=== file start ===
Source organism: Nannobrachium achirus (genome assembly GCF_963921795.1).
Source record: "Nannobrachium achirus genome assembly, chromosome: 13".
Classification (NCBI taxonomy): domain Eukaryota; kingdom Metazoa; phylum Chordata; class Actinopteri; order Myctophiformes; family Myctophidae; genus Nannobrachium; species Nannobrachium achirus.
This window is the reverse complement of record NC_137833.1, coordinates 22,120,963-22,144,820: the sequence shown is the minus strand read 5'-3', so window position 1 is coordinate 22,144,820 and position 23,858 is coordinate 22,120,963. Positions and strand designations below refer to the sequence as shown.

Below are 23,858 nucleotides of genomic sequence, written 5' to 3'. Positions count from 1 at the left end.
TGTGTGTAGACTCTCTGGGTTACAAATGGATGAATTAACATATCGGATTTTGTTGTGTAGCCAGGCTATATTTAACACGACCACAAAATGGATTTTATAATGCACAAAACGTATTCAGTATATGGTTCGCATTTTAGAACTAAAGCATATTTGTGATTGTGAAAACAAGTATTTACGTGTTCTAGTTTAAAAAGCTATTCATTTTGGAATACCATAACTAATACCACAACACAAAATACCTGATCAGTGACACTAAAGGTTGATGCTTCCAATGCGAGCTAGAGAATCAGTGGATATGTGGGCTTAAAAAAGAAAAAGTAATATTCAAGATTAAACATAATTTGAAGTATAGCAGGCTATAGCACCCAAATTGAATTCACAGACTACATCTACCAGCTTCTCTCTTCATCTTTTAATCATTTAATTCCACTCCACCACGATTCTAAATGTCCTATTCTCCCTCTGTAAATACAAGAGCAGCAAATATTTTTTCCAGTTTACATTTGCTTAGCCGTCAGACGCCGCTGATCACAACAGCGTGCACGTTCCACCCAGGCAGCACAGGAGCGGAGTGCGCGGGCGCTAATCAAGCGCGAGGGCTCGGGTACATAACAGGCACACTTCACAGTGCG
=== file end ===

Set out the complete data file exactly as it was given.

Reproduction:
Source organism: Nannobrachium achirus (genome assembly GCF_963921795.1).
Source record: "Nannobrachium achirus genome assembly, chromosome: 13".
Classification (NCBI taxonomy): domain Eukaryota; kingdom Metazoa; phylum Chordata; class Actinopteri; order Myctophiformes; family Myctophidae; genus Nannobrachium; species Nannobrachium achirus.
This window is the reverse complement of record NC_137833.1, coordinates 22,120,963-22,144,820: the sequence shown is the minus strand read 5'-3', so window position 1 is coordinate 22,144,820 and position 23,858 is coordinate 22,120,963. Positions and strand designations below refer to the sequence as shown.

Below are 23,858 nucleotides of genomic sequence, written 5' to 3'. Positions count from 1 at the left end.
TGTGTGTAGACTCTCTGGGTTACAAATGGATGAATTAACATATCGGATTTTGTTGTGTAGCCAGGCTATATTTAACACGACCACAAAATGGATTTTATAATGCACAAAACGTATTCAGTATATGGTTCGCATTTTAGAACTAAAGCATATTTGTGATTGTGAAAACAAGTATTTACGTGTTCTAGTTTAAAAAGCTATTCATTTTGGAATACCATAACTAATACCACAACACAAAATACCTGATCAGTGACACTAAAGGTTGATGCTTCCAATGCGAGCTAGAGAATCAGTGGATATGTGGGCTTAAAAAAGAAAAAGTAATATTCAAGATTAAACATAATTTGAAGTATAGCAGGCTATAGCACCCAAATTGAATTCACAGACTACATCTACCAGCTTCTCTCTTCATCTTTTAATCATTTAATTCCACTCCACCACGATTCTAAATGTCCTATTCTCCCTCTGTAAATACAAGAGCAGCAAATATTTTTTCCAGTTTACATTTGCTTAGCCGTCAGACGCCGCTGATCACAACAGCGTGCACGTTCCACCCAGGCAGCACAGGAGCGGAGTGCGCGGGCGCTAATCAAGCGCGAGGGCTCGGGTACATAACAGGCACACTTCACAGTGCG